The government has raised £2.6bn in tax receipts because of pension freedoms - and it could be at the expense of funding retirement.
It is nearly three times more than it expected to raise, as retirees rush to cash in their savings.
A combination of factors led to the tax funds collected being larger than anticipated.
First, average withdrawals have been larger than the government expected – they expected individuals to spread withdrawals over four years, and they haven't.
Second, many people with Defined Benefit (DB) pensions will have converted some or all of it to a Defined Contribution (DC) fund, which means they typically draw this money faster than the DB benefit would have been paid.
Chris Noon, partner at Hymans Robertson, said the larger tax receipts is an indication of a general lack of understanding.
"Individuals have been making sub-optimal choices, due to a lack of understanding of the tax consequences of their decisions and they've been stung with hefty tax bills as a result," he said.
Noon says some of the increased tax revenue will come at the expense of individuals' pension pots, indicating a need for better support around the decisions people make.
Specifically, he said, trustees have a moral duty to support scheme members with complex choices at retirement.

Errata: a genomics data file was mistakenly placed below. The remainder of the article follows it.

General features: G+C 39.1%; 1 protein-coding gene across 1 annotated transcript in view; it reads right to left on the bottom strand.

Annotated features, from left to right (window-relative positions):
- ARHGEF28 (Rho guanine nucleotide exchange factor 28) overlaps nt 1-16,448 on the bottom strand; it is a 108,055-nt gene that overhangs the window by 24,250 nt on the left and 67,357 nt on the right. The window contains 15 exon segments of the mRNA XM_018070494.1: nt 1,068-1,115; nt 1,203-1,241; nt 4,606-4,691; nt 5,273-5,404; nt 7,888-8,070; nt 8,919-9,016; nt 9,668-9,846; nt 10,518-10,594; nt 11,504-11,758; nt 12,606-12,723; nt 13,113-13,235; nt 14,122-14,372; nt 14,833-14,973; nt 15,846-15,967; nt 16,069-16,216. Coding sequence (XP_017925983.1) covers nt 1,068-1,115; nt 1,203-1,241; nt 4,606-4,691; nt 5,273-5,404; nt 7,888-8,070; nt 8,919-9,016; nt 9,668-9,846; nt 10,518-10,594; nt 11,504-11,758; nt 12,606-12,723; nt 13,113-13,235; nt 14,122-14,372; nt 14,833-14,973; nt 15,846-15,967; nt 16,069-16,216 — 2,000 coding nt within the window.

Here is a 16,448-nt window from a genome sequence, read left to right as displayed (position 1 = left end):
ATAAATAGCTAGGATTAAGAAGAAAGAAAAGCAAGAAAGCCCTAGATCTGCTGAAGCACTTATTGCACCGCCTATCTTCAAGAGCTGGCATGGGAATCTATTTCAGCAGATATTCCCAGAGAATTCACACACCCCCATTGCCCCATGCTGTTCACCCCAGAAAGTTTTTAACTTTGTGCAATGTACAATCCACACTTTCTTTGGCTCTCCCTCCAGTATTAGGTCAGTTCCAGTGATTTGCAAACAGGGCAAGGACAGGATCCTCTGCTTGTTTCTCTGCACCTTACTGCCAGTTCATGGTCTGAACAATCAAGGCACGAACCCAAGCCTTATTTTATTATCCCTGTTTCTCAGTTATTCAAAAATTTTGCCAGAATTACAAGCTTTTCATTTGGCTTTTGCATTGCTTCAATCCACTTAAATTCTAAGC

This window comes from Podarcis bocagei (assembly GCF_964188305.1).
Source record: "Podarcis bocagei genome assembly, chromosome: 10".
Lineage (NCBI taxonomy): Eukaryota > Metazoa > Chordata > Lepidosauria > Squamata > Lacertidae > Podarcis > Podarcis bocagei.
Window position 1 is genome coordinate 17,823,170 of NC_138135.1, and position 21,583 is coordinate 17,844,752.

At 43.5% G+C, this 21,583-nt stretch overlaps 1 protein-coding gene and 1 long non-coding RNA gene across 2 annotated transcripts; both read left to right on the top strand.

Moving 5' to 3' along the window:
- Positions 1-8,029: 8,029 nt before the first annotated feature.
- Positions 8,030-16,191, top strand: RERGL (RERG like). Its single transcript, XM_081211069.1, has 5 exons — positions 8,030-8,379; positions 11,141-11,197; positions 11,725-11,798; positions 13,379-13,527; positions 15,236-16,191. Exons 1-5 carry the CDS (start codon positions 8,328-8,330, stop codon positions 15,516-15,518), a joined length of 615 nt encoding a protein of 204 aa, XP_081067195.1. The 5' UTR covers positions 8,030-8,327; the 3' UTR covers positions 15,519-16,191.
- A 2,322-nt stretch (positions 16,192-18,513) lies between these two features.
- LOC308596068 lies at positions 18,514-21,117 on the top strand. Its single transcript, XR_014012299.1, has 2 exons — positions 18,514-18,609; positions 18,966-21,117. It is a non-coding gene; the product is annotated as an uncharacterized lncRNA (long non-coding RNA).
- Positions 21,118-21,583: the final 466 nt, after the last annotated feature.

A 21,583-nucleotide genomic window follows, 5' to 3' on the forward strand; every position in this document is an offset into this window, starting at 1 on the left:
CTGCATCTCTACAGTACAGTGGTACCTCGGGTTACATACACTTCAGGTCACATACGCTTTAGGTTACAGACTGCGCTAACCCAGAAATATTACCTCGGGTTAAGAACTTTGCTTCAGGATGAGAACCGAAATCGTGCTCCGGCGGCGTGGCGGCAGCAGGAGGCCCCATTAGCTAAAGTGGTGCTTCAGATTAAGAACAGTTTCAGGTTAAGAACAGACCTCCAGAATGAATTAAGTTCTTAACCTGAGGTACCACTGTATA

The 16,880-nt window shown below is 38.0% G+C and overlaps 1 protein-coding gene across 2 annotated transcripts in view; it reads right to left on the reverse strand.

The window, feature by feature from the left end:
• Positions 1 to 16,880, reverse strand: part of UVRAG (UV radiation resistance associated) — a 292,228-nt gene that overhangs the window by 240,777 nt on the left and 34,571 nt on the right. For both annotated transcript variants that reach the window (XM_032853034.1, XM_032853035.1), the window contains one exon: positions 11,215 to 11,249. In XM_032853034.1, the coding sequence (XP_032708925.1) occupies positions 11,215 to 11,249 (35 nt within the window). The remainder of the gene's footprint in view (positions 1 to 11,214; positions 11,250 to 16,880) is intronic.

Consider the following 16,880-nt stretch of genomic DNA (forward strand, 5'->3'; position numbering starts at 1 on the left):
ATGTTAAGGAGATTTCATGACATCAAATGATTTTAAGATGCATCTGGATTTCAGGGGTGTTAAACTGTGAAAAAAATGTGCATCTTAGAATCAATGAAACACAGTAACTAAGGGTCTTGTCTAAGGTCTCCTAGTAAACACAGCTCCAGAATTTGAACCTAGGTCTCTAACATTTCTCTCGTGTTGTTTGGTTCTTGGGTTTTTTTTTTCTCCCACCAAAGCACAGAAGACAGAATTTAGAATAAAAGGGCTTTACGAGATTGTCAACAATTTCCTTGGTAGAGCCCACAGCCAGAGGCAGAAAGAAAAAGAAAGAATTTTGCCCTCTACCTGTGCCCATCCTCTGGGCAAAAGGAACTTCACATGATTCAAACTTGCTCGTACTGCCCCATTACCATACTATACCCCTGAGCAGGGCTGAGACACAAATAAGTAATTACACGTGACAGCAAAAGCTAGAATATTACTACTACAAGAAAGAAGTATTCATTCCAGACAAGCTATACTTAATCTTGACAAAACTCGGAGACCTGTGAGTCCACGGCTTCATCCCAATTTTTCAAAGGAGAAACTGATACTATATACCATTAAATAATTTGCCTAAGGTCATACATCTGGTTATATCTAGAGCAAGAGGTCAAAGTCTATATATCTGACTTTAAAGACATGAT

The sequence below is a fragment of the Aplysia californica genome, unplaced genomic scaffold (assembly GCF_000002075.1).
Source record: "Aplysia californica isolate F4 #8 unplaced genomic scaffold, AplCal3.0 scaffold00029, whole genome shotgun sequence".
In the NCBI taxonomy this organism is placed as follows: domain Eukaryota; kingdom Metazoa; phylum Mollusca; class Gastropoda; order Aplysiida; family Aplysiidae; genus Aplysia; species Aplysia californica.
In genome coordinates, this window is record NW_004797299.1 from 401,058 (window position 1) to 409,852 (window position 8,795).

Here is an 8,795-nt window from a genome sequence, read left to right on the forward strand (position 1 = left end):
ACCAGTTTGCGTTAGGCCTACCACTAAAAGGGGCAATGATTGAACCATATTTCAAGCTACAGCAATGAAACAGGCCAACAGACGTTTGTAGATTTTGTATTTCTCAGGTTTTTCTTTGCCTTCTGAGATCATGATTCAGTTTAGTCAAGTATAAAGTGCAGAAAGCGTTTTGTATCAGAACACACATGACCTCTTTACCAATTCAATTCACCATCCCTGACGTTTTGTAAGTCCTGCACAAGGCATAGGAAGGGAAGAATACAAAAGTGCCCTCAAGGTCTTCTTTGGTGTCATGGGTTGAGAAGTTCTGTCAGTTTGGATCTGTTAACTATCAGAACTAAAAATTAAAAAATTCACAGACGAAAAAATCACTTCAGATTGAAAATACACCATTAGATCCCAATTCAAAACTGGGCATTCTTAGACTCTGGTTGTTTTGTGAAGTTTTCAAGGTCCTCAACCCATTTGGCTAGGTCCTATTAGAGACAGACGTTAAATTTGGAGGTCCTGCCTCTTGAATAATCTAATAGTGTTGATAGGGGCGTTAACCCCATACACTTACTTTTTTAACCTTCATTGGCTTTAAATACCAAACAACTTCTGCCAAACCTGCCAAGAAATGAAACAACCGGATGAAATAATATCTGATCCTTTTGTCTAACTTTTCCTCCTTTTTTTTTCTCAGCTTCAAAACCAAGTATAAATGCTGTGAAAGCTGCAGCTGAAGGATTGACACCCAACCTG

"The message could not be clearer: we need to be better at helping consumers exercise their freedoms in an informed way," he said.
"There is a real danger that the many people who have withdrawn funds without help from an adviser, will discover that they have been taking out too much and get hit by huge tax bills, which will then deplete their remaining pension pot."
The numbers cashing out of DB pensions have soared since freedom and choice, with twice as many people transferred in the first year and momentum increasing.
"Ensuring people make the right choices when making one of the biggest financial decisions of their life is a natural extension of trustee duties and there is much that they can do," said Noon.
"Members staying or transferring out of DB must do so on an informed basis and with access to quality advice - for example, putting in place a preferred advisor for a scheme can bring dramatic cost savings.
"If scheme members are unsupported and make the wrong choices this could come back to bite trustees and employers."
"If they don't get this right, they run the risk of members ultimately holding them responsible for not providing the support they need and expect."
First published 10.03.2017